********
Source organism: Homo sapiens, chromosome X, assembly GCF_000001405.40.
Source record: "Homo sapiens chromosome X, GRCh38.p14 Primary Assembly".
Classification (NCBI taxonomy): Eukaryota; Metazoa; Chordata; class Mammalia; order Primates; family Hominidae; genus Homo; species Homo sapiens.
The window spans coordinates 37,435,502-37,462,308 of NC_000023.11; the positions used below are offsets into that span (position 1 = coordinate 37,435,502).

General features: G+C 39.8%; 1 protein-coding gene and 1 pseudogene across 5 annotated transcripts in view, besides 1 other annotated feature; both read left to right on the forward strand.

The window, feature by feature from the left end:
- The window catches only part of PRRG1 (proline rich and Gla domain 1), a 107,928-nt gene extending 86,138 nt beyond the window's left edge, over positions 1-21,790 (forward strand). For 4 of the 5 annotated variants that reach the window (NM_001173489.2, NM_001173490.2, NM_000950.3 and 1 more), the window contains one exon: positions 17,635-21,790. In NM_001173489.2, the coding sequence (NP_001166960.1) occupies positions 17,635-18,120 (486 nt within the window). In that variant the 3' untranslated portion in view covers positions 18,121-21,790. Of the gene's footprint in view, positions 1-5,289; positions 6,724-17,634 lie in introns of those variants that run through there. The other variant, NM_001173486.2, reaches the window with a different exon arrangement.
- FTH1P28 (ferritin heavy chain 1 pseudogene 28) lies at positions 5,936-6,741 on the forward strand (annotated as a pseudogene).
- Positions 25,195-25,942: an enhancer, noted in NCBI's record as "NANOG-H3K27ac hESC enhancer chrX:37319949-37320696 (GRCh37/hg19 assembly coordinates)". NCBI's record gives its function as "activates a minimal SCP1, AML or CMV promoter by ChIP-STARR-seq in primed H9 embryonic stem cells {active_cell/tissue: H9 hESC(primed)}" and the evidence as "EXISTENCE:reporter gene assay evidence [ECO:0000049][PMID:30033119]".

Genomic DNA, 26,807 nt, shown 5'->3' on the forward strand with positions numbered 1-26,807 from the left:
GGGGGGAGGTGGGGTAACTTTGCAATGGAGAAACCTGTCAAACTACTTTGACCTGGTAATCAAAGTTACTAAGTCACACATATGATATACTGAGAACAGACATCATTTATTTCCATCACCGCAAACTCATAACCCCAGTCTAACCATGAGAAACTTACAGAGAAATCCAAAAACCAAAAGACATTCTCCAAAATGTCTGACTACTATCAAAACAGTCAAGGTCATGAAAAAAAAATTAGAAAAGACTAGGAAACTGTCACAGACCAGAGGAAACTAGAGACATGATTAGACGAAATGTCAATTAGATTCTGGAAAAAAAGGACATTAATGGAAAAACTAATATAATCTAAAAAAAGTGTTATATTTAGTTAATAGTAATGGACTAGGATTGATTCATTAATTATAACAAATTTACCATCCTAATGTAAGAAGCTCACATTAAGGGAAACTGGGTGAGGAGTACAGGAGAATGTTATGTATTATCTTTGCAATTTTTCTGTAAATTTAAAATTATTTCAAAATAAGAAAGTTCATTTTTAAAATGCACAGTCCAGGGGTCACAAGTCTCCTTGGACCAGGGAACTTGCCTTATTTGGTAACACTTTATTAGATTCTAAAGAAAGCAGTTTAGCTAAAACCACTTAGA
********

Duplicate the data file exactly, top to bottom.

Source organism: Homo sapiens, chromosome X, assembly GCF_000001405.40.
Source record: "Homo sapiens chromosome X, GRCh38.p14 Primary Assembly".
Classification (NCBI taxonomy): Eukaryota; Metazoa; Chordata; class Mammalia; order Primates; family Hominidae; genus Homo; species Homo sapiens.
The window spans coordinates 37,435,502-37,462,308 of NC_000023.11; the positions used below are offsets into that span (position 1 = coordinate 37,435,502).

General features: G+C 39.8%; 1 protein-coding gene and 1 pseudogene across 5 annotated transcripts in view, besides 1 other annotated feature; both read left to right on the forward strand.

The window, feature by feature from the left end:
- The window catches only part of PRRG1 (proline rich and Gla domain 1), a 107,928-nt gene extending 86,138 nt beyond the window's left edge, over positions 1-21,790 (forward strand). For 4 of the 5 annotated variants that reach the window (NM_001173489.2, NM_001173490.2, NM_000950.3 and 1 more), the window contains one exon: positions 17,635-21,790. In NM_001173489.2, the coding sequence (NP_001166960.1) occupies positions 17,635-18,120 (486 nt within the window). In that variant the 3' untranslated portion in view covers positions 18,121-21,790. Of the gene's footprint in view, positions 1-5,289; positions 6,724-17,634 lie in introns of those variants that run through there. The other variant, NM_001173486.2, reaches the window with a different exon arrangement.
- FTH1P28 (ferritin heavy chain 1 pseudogene 28) lies at positions 5,936-6,741 on the forward strand (annotated as a pseudogene).
- Positions 25,195-25,942: an enhancer, noted in NCBI's record as "NANOG-H3K27ac hESC enhancer chrX:37319949-37320696 (GRCh37/hg19 assembly coordinates)". NCBI's record gives its function as "activates a minimal SCP1, AML or CMV promoter by ChIP-STARR-seq in primed H9 embryonic stem cells {active_cell/tissue: H9 hESC(primed)}" and the evidence as "EXISTENCE:reporter gene assay evidence [ECO:0000049][PMID:30033119]".

Genomic DNA, 26,807 nt, shown 5'->3' on the forward strand with positions numbered 1-26,807 from the left:
GGGGGGAGGTGGGGTAACTTTGCAATGGAGAAACCTGTCAAACTACTTTGACCTGGTAATCAAAGTTACTAAGTCACACATATGATATACTGAGAACAGACATCATTTATTTCCATCACCGCAAACTCATAACCCCAGTCTAACCATGAGAAACTTACAGAGAAATCCAAAAACCAAAAGACATTCTCCAAAATGTCTGACTACTATCAAAACAGTCAAGGTCATGAAAAAAAAATTAGAAAAGACTAGGAAACTGTCACAGACCAGAGGAAACTAGAGACATGATTAGACGAAATGTCAATTAGATTCTGGAAAAAAAGGACATTAATGGAAAAACTAATATAATCTAAAAAAAGTGTTATATTTAGTTAATAGTAATGGACTAGGATTGATTCATTAATTATAACAAATTTACCATCCTAATGTAAGAAGCTCACATTAAGGGAAACTGGGTGAGGAGTACAGGAGAATGTTATGTATTATCTTTGCAATTTTTCTGTAAATTTAAAATTATTTCAAAATAAGAAAGTTCATTTTTAAAATGCACAGTCCAGGGGTCACAAGTCTCCTTGGACCAGGGAACTTGCCTTATTTGGTAACACTTTATTAGATTCTAAAGAAAGCAGTTTAGCTAAAACCACTTAGA